North Korea has supplied Iran with a computer programme that could help it build nuclear weapons, a German newspaper said.
The Sueddeutsche Zeitung said North Korea had delivered software, originally developed in the United States, that could simulate neutron flows.
These calculations are linked to chain reactions and are vital in the construction of reactors as well as the development of nuclear explosives.
Iran could gain important knowledge of how to construct nuclear weapons using this programme, reported the newspaper citing intelligence sources.
This could add to Western suspicions about Iran's disputed nuclear activities and its links with North Korea, a secretive Asian state whose pursuit of nuclear weapons worries the world.
A confidential U.N. report earlier this year said North Korea and Iran appeared to have been regularly exchanging ballistic missile technology in violation of U.N. sanctions.
Iran rejects Western accusations it is seeking to develop atomic arms but its refusal to halt sensitive work has drawn gradually tightening U.N. and Western sanctions since 2006.
The Sueddeutsche said the programme, called Monte Carlo N-Particle Extended, or MCNPX 2.6.0., was used widely for civilian purposes but is subject to strict export controls because it can also be used to develop atomic weapons.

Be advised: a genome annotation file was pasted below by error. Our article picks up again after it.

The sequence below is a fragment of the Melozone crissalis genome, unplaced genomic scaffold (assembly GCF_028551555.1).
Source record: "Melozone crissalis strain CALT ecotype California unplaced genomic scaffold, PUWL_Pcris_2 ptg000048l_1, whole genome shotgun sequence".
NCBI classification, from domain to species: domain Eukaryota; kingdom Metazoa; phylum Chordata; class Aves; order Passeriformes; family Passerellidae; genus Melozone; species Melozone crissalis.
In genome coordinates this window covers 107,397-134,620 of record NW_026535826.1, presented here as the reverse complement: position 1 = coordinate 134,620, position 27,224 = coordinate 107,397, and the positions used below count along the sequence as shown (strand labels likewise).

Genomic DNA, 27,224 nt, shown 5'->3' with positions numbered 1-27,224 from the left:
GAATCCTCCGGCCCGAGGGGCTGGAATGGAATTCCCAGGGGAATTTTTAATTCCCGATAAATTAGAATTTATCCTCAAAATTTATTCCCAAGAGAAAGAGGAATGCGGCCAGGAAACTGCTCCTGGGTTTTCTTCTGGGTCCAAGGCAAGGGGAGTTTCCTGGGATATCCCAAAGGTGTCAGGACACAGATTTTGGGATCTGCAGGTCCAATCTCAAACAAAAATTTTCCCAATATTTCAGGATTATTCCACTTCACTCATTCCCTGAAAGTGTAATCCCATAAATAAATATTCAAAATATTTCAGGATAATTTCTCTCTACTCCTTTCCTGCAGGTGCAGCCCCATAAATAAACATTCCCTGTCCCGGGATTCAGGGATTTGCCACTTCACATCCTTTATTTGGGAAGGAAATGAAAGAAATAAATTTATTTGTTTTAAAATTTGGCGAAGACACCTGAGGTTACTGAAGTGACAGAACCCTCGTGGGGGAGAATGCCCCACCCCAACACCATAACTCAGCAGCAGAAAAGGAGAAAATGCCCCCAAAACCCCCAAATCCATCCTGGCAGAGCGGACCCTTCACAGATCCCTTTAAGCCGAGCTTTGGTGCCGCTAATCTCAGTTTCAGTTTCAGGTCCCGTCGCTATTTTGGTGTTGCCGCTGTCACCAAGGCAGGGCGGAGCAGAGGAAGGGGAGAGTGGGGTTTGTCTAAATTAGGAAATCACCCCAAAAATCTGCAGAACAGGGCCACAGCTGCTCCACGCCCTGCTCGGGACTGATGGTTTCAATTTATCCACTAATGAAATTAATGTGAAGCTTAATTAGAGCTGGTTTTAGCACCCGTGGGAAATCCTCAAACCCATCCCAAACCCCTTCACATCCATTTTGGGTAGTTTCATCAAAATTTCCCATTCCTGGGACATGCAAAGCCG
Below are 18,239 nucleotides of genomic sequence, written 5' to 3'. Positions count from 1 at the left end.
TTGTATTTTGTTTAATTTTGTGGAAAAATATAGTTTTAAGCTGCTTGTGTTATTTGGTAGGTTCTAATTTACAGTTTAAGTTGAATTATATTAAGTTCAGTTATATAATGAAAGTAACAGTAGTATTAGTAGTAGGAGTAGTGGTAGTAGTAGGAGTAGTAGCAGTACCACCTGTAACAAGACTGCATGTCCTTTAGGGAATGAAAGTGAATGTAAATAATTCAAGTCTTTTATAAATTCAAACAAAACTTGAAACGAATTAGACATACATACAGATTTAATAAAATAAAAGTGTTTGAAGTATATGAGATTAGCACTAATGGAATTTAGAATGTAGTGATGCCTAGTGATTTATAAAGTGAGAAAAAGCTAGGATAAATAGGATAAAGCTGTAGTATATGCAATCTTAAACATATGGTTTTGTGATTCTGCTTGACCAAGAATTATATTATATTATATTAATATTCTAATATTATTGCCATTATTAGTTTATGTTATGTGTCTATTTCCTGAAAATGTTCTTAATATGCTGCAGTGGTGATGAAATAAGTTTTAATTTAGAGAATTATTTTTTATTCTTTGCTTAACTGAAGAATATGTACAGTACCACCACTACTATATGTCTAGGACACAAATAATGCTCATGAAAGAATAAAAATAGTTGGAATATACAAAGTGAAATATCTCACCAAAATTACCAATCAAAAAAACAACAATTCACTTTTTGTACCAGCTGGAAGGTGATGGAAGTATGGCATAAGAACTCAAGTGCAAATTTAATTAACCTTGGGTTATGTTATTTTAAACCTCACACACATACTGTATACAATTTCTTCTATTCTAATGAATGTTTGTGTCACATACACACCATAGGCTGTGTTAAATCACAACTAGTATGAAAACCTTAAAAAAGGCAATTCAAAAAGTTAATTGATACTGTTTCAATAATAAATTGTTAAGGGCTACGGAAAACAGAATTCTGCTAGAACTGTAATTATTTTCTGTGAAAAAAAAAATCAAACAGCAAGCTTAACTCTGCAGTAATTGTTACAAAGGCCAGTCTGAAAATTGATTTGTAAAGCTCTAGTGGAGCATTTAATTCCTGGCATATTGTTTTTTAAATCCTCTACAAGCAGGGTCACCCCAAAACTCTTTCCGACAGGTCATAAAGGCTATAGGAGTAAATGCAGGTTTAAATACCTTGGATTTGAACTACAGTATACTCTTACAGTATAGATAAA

It is unclear how North Korea got hold of the software.
The deal could be part of a comprehensive cooperation between the two states for which Iran has paid more than $100 million, said the Sueddeutsche.
The paper also said a delegation from North Korea travelled to Iran in February to train 20 employees of the defence ministry in the software.
The U.N. nuclear watchdog has voiced growing concern in the last year about possible military links to Tehran's nuclear programme, saying it has received new information adding to those concerns.
"More information is coming and we are assessing it," Yukiya Amano, director general of the International Atomic Energy Agency said last week.
The IAEA has been investigating for several years Western intelligence reports indicating Iran has coordinated efforts to process uranium, test explosives at high altitude and revamp a ballistic missile cone so it could take a atom warhead.
Iran rejects the allegations as forged and baseless.